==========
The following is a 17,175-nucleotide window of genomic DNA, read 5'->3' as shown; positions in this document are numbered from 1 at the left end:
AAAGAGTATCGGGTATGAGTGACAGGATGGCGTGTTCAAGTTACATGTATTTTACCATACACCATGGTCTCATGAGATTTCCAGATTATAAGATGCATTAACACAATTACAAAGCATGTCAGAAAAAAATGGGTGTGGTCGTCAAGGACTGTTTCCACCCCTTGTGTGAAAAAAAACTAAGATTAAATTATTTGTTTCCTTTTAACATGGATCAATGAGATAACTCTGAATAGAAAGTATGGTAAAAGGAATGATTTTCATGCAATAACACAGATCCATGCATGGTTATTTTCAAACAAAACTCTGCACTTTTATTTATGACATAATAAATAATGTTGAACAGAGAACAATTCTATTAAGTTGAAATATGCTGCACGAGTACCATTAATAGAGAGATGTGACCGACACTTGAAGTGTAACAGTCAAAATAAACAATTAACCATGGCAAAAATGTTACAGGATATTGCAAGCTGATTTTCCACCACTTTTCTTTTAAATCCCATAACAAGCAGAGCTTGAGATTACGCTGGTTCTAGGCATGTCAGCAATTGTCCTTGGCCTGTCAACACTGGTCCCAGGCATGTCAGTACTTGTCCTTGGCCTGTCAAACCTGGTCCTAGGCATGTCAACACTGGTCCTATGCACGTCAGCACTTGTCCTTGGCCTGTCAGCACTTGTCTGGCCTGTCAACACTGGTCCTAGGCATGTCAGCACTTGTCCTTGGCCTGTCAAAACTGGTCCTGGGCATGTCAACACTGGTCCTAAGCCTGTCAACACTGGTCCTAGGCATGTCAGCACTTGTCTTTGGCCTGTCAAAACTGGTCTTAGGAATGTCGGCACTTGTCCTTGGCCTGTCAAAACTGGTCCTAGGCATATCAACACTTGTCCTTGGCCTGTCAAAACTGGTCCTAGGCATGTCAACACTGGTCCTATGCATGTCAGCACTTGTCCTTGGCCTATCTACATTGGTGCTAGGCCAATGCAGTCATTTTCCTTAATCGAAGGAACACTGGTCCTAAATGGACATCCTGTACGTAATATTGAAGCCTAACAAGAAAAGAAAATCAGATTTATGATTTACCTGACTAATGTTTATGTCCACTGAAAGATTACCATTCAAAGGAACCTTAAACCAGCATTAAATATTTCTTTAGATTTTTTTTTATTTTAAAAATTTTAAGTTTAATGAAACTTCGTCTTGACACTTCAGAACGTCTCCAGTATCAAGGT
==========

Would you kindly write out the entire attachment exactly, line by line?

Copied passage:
The following is a 17,175-nucleotide window of genomic DNA, read 5'->3' as shown; positions in this document are numbered from 1 at the left end:
AAAGAGTATCGGGTATGAGTGACAGGATGGCGTGTTCAAGTTACATGTATTTTACCATACACCATGGTCTCATGAGATTTCCAGATTATAAGATGCATTAACACAATTACAAAGCATGTCAGAAAAAAATGGGTGTGGTCGTCAAGGACTGTTTCCACCCCTTGTGTGAAAAAAAACTAAGATTAAATTATTTGTTTCCTTTTAACATGGATCAATGAGATAACTCTGAATAGAAAGTATGGTAAAAGGAATGATTTTCATGCAATAACACAGATCCATGCATGGTTATTTTCAAACAAAACTCTGCACTTTTATTTATGACATAATAAATAATGTTGAACAGAGAACAATTCTATTAAGTTGAAATATGCTGCACGAGTACCATTAATAGAGAGATGTGACCGACACTTGAAGTGTAACAGTCAAAATAAACAATTAACCATGGCAAAAATGTTACAGGATATTGCAAGCTGATTTTCCACCACTTTTCTTTTAAATCCCATAACAAGCAGAGCTTGAGATTACGCTGGTTCTAGGCATGTCAGCAATTGTCCTTGGCCTGTCAACACTGGTCCCAGGCATGTCAGTACTTGTCCTTGGCCTGTCAAACCTGGTCCTAGGCATGTCAACACTGGTCCTATGCACGTCAGCACTTGTCCTTGGCCTGTCAGCACTTGTCTGGCCTGTCAACACTGGTCCTAGGCATGTCAGCACTTGTCCTTGGCCTGTCAAAACTGGTCCTGGGCATGTCAACACTGGTCCTAAGCCTGTCAACACTGGTCCTAGGCATGTCAGCACTTGTCTTTGGCCTGTCAAAACTGGTCTTAGGAATGTCGGCACTTGTCCTTGGCCTGTCAAAACTGGTCCTAGGCATATCAACACTTGTCCTTGGCCTGTCAAAACTGGTCCTAGGCATGTCAACACTGGTCCTATGCATGTCAGCACTTGTCCTTGGCCTATCTACATTGGTGCTAGGCCAATGCAGTCATTTTCCTTAATCGAAGGAACACTGGTCCTAAATGGACATCCTGTACGTAATATTGAAGCCTAACAAGAAAAGAAAATCAGATTTATGATTTACCTGACTAATGTTTATGTCCACTGAAAGATTACCATTCAAAGGAACCTTAAACCAGCATTAAATATTTCTTTAGATTTTTTTTTATTTTAAAAATTTTAAGTTTAATGAAACTTCGTCTTGACACTTCAGAACGTCTCCAGTATCAAGGT